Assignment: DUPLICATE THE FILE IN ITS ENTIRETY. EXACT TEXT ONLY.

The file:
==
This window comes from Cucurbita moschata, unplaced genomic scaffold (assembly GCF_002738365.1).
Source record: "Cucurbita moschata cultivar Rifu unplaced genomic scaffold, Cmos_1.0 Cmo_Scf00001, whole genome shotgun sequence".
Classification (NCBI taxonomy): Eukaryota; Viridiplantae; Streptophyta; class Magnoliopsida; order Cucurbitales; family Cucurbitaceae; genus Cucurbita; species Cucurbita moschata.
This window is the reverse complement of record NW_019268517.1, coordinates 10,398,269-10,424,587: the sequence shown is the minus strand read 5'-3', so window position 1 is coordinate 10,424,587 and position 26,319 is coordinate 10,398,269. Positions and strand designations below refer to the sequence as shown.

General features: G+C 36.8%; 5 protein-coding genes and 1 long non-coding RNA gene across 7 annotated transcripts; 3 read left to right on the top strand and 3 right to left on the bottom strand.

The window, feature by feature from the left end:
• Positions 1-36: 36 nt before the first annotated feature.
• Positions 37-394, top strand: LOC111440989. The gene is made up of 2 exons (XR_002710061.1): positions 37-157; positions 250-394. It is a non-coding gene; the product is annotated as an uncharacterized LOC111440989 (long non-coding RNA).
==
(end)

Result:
This window comes from Cucurbita moschata, unplaced genomic scaffold (assembly GCF_002738365.1).
Source record: "Cucurbita moschata cultivar Rifu unplaced genomic scaffold, Cmos_1.0 Cmo_Scf00001, whole genome shotgun sequence".
Classification (NCBI taxonomy): Eukaryota; Viridiplantae; Streptophyta; class Magnoliopsida; order Cucurbitales; family Cucurbitaceae; genus Cucurbita; species Cucurbita moschata.
This window is the reverse complement of record NW_019268517.1, coordinates 10,398,269-10,424,587: the sequence shown is the minus strand read 5'-3', so window position 1 is coordinate 10,424,587 and position 26,319 is coordinate 10,398,269. Positions and strand designations below refer to the sequence as shown.

General features: G+C 36.8%; 5 protein-coding genes and 1 long non-coding RNA gene across 7 annotated transcripts; 3 read left to right on the top strand and 3 right to left on the bottom strand.

The window, feature by feature from the left end:
• Positions 1-36: 36 nt before the first annotated feature.
• Positions 37-394, top strand: LOC111440989. The gene is made up of 2 exons (XR_002710061.1): positions 37-157; positions 250-394. It is a non-coding gene; the product is annotated as an uncharacterized LOC111440989 (long non-coding RNA).